He introduced himself as “William, some folk around here call me Wise, others Old Bill.”  He asked the adventurers to join him out back and tell him their tale.  They were seated in a gazebo behind the tower and given refreshing drinks.  Old Bill listened to their story and asked questions along the way.  While they spoke a quill pen wrote their words on parchment seemingly of its own accord.

When they were finished he nodded approvingly.  “That dragon has been flitting around here for a while now.  He’s mostly harmless.  I had no idea those ruins held anything so interesting.  I may have to commission a guild team to investigate it.”  He thanked and congratulated them on their first successful mission.   Then he handed them small metal tokens with the guild crest stamped on them.  “You are now officially adventurers.  These tokens give you access to the ground floor of the guild hall where we have tents you can sleep in and a kitchen. The foods not quite as good as the Horse, but its not as expensive either. These also entitle you to request more missions. Good luck.”  He also gave them each a vial containing a sparkling red fluid. (healing potions)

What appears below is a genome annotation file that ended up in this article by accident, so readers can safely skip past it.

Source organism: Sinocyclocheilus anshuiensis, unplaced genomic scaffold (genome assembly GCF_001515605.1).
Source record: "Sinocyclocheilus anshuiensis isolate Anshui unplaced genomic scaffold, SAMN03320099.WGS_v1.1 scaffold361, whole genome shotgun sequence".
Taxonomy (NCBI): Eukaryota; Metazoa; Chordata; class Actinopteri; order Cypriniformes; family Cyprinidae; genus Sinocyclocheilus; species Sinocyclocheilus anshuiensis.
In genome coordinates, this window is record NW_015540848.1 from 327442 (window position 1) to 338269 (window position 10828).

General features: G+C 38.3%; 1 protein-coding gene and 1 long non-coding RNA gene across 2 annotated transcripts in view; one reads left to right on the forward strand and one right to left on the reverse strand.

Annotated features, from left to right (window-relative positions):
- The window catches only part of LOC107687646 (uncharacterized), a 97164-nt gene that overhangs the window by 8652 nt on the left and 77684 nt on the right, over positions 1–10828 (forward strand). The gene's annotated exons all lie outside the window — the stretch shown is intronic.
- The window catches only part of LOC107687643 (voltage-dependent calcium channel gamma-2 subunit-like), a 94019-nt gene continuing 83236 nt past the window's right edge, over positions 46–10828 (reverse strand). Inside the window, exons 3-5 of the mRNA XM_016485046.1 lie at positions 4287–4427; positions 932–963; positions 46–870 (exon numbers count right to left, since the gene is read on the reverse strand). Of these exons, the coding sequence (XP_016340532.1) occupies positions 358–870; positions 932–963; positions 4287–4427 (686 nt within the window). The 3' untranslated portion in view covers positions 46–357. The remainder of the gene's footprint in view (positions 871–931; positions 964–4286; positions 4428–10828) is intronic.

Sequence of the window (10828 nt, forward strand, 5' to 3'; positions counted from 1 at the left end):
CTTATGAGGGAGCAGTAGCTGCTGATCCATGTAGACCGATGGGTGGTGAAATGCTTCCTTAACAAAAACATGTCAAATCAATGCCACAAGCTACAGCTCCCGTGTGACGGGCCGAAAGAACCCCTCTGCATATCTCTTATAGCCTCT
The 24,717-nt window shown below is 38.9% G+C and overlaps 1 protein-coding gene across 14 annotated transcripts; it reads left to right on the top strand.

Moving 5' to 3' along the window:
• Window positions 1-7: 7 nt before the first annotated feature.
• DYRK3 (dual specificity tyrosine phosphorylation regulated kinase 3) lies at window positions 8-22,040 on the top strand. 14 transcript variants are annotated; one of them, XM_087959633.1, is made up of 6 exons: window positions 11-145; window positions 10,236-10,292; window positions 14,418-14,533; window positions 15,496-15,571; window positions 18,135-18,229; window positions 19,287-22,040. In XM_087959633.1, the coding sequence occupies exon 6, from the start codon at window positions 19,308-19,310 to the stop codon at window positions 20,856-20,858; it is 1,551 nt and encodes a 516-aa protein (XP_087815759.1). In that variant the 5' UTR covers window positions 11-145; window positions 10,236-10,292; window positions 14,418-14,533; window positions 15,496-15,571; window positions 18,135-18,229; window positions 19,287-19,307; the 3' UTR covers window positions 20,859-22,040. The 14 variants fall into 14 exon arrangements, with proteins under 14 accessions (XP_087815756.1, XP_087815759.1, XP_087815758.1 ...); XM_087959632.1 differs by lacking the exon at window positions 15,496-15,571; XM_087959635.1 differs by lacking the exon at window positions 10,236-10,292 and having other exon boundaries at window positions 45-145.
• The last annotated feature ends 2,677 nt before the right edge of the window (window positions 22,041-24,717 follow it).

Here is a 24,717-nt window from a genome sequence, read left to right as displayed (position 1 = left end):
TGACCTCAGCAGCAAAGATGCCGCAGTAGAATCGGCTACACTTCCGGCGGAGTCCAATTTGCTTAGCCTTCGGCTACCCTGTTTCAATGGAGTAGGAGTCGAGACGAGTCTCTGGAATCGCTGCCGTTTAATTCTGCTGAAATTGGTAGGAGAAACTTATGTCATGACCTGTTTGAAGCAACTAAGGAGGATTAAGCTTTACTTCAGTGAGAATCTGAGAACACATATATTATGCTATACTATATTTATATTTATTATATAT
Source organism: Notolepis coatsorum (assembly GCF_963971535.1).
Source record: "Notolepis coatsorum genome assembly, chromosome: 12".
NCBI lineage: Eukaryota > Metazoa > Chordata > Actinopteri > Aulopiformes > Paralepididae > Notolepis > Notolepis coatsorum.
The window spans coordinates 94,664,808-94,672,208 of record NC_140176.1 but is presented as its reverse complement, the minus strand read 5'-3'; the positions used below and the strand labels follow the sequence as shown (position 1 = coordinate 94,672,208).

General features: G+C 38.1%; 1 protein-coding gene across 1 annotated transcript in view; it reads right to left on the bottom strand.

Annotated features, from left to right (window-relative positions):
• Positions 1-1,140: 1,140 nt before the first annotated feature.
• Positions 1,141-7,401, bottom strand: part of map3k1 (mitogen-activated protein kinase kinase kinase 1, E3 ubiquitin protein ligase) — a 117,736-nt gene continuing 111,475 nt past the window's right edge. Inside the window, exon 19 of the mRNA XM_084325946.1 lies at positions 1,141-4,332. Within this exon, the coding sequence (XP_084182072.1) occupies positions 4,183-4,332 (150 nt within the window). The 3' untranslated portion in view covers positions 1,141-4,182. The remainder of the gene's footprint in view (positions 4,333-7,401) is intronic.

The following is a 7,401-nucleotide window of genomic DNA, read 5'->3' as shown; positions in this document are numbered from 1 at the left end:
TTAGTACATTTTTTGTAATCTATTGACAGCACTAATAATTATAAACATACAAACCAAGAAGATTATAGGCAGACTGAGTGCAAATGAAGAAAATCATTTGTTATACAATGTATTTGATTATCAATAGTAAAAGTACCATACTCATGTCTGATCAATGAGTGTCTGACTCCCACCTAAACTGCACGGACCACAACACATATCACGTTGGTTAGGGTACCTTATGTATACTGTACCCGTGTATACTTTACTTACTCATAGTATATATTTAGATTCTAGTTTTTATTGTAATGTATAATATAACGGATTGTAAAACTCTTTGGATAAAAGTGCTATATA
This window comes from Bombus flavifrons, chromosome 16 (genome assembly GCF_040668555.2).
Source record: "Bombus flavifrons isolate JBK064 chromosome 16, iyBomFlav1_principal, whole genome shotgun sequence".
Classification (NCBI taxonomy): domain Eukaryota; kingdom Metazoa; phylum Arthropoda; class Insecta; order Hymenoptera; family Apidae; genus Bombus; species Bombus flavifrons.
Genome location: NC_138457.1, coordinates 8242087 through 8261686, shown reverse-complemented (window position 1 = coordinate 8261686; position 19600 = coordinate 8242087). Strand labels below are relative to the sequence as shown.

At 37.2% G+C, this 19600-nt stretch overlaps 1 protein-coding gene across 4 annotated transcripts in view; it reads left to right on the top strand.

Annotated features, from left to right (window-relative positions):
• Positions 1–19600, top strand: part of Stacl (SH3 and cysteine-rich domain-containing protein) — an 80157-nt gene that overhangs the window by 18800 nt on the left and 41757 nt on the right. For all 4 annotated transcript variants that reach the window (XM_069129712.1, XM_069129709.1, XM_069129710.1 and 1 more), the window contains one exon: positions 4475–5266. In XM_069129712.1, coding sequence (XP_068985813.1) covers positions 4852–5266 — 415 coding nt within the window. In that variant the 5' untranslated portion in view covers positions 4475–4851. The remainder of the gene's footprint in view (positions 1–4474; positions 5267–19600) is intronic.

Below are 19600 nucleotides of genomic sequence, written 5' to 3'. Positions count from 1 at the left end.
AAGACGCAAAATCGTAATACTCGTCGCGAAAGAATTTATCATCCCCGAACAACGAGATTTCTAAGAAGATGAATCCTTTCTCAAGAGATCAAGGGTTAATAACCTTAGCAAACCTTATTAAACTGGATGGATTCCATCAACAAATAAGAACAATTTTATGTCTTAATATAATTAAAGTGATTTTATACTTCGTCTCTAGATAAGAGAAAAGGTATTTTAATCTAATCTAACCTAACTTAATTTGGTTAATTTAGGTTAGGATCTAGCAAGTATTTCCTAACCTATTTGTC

The  pair thanked Old Bill and wasted no time seeking their next assignment.  They approached the desk in the tower and announced themselves.  The clerk consulted the ledger, went through the files, and returned with a slip of parchment.  “There’s a dwarf fella named,” he consulted the slip, “Gundren Rockseeker.  Him and a gentleman named Sildar Hallwinter, need a wagon loaded with mining equipment delivered to,” he looked at the slip again.”Barthen’s Provisions in Phandalin.  Bounty of ten gold payable on receipt.  Do you accept this quest?”  They did (of course), and were told that the wagon would be waiting for them the next morning at the stables.2  With the rest of the day to themselves they visited the guild hall to claim tents for the night and put in some time at the training grounds.

We ended the session by handing out Experience Points and bringing them up to 2nd Level.  This gave Tenzen access to ki, and the Flurry of Blows, Patient Defense, and Step of the Wind features. He also gained an additional 10ft of movement.  Falconsight gained the Archery fighting style and the ability to cast spells.  He picked Speak with Animals and Detect Poison and Disease as his two 1st Level spells.

Join us next time when we learn what happened on the road to Phandalin.


  1. They had gained another level of exhaustion which halved their movement speed. 
  2. And that’s how I got them started on Lost Mine of Phandelver.